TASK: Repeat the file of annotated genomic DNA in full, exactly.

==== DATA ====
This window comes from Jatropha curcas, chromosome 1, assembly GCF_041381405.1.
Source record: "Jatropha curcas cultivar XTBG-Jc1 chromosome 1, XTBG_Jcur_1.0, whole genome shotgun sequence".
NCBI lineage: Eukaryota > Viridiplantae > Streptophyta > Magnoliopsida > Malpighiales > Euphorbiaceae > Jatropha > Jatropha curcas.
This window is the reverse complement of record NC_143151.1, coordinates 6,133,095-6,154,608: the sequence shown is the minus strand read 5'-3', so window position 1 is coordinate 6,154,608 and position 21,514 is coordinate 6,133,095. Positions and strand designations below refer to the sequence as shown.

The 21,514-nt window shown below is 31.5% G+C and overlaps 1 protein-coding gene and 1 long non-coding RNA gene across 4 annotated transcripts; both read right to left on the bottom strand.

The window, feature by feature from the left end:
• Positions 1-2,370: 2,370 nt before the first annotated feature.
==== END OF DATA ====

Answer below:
This window comes from Jatropha curcas, chromosome 1, assembly GCF_041381405.1.
Source record: "Jatropha curcas cultivar XTBG-Jc1 chromosome 1, XTBG_Jcur_1.0, whole genome shotgun sequence".
NCBI lineage: Eukaryota > Viridiplantae > Streptophyta > Magnoliopsida > Malpighiales > Euphorbiaceae > Jatropha > Jatropha curcas.
This window is the reverse complement of record NC_143151.1, coordinates 6,133,095-6,154,608: the sequence shown is the minus strand read 5'-3', so window position 1 is coordinate 6,154,608 and position 21,514 is coordinate 6,133,095. Positions and strand designations below refer to the sequence as shown.

The 21,514-nt window shown below is 31.5% G+C and overlaps 1 protein-coding gene and 1 long non-coding RNA gene across 4 annotated transcripts; both read right to left on the bottom strand.

The window, feature by feature from the left end:
• Positions 1-2,370: 2,370 nt before the first annotated feature.